Partial Cardiopulmonary Support (Partial Heart-Lung Machine)
With this technique cannula are placed through the femoral vein and artery. A full dose of heparin is used, and the aorta is still clamped. This approach provides some protection to the spinal cord and kidneys. This technique is rarely used at Cedars-Sinai.
Left Heart Bypass
In this approach the patient's own lungs continue to function. Only the heart is bypassed. This technique can therefore be done with a low dose of heparin. Similar to the partial cardiopulmonary approach, there is risk of atherosclerotic embolization. At Cedars-Sinai this technique was used prior to 1994, but is not currently performed. It has been replaced by a TCA and no-clamp technique.
Total Circulatory Arrest Technique
At Cedars-Sinai Medical Center, the total circulatory arrest technique has been used since 1994. This technique has minimized the risk of embolization while also providing maximum spinal cord protection. Through the use of this technique, renal failure became extremely unlikely, and the risks of paraplegia and postsurgical mortality dramatically reduced. (Please see Outcomes for details.)
Timing of Elective Surgery
Elective aortic surgery is offered when the risk of rupture or dissection is greater than the risk of surgery. Declining surgical risk and the accompanying improved outcomes allow surgery to be performed earlier in the disease today than in the past, intervening before life-threatening rupture or dissection occurs. In determining the timing of surgery, the overall condition of the individual and their aortic tissue is evaluated, considering several factors including:
- Size of aneurysm
- Rate of aortic expansion (a growth rate of more than 5 mm in 6 months or 10 mm in a year is of serious concern)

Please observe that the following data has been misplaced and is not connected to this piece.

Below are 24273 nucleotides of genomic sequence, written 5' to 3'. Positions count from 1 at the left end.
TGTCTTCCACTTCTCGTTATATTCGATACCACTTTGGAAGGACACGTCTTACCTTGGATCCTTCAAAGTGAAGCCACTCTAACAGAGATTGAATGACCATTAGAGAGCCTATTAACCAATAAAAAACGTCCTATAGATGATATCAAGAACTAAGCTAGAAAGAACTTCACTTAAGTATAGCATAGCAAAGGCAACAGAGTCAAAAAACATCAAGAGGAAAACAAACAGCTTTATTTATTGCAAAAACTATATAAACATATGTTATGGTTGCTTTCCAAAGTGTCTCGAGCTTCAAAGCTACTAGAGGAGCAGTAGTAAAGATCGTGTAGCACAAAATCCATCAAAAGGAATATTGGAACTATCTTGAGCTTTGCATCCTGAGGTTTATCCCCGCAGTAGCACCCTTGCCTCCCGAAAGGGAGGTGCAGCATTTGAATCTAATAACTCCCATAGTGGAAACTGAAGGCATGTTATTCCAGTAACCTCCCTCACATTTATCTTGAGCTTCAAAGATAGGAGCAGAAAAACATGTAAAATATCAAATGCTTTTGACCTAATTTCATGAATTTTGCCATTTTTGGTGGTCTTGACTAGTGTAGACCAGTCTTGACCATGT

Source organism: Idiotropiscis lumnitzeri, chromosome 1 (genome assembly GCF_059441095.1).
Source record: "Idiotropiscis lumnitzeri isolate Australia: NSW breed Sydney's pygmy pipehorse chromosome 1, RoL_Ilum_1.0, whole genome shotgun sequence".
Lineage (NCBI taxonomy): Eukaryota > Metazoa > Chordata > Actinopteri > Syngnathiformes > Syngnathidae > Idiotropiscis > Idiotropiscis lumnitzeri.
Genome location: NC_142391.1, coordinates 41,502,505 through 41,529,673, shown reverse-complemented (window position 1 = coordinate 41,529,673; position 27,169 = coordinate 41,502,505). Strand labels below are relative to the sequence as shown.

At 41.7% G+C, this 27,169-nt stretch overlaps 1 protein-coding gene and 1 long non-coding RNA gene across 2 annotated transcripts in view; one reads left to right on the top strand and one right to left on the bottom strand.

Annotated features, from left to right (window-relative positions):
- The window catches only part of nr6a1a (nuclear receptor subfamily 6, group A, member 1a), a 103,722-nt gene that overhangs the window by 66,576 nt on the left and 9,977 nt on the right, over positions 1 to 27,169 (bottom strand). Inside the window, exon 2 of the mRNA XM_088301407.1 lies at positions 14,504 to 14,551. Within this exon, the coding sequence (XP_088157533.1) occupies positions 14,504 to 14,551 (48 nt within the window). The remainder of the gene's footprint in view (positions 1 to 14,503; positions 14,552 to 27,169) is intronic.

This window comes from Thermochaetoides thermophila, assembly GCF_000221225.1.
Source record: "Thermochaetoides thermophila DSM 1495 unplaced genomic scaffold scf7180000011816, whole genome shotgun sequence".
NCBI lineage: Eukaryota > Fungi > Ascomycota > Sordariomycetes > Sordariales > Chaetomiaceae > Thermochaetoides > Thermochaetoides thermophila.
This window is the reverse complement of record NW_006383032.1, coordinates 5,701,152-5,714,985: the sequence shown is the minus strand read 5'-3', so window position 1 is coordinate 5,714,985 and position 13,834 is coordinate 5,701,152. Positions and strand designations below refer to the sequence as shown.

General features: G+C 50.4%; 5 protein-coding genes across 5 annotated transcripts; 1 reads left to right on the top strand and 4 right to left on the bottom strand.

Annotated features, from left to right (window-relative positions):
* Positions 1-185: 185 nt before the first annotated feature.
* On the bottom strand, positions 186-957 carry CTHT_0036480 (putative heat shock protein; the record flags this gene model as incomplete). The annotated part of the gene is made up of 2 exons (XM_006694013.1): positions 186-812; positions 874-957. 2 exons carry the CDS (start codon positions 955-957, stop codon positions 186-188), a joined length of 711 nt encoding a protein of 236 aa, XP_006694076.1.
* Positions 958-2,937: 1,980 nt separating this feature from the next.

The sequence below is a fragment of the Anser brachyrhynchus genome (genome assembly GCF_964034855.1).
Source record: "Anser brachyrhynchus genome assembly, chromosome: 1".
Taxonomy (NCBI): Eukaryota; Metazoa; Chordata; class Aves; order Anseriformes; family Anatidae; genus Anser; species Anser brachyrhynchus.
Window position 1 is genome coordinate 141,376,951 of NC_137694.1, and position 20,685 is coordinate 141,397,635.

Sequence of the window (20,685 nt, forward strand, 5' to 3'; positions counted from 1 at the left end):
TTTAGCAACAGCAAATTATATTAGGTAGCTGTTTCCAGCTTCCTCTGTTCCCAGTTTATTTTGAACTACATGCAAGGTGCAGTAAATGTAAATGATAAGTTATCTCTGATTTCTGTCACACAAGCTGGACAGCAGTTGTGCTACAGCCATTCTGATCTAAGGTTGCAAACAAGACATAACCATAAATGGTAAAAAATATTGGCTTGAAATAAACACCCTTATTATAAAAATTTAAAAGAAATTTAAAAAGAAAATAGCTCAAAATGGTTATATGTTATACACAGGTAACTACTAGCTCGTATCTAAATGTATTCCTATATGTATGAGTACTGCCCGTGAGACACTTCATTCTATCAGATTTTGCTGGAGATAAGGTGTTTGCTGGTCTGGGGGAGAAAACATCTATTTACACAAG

- Shape of aneurysm
- Family history of early aortic rupture or dissection
- Type of aortic disease present (Marfan syndrome, bicuspid, other connective tissue disorder, etc.)
- General health and age of patient
- Symptomatic aorta - pressure or pain in the chest or back
General guidelines regarding aneurysm size and elective surgery, when performed at thoracic aortic surgery centers of excellence, are as follows:
- 5 cm in non-Marfan patient
- 4.5 cm in Marfan or other connective tissue disorder (Ehlers-Danlos or bicuspid aortic disease with severe aortic insufficiency)
- Same as ascending aorta within + or - 0.5 cm, depending on expertise of surgeon and associated patient risk factors
- For example, in a non-Marfan patient, the size range could be from 4.5 - 5.5 cm, depending on the mortality and morbidity results of the institution
Descending and Thoracoabdominal Aorta
- 5.0 to 5.5 cm is the accepted range presently, in an average risk patient with no connective tissue disorder
- 4.5 to 5.0 cm when severe connective tissue disorder is present
- 5.0 cm when chronic Type B dissection is present
- 6.0 cm in a high risk, morbid patient
Elective aortic surgery performed by an aortic specialist in a center of excellence focuses on providing state-of-the-art solutions for those who are appropriate surgical candidates. Following surgery, through lifestyle modifications and ongoing medical care, patients under the care of aortic specialists may continue to enjoy normal, productive lives.
Postsurgical Medical Treatment
Often during the postsurgical recovery period, patients experience back pain and discomfort. They avoid physical activity when it would be very beneficial for them. They often tend to walk less and gain weight, and their blood pressure becomes difficult to manage. These factors contribute to mental depression. The hallmark of postsurgical rehabilitation for aortic aneurysm patients is good pain management coupled with appropriate physical activity. Weight reduction and improved nutritional status are very important. A diet low in fat and carbohydrates and high in fiber and protein is recommended.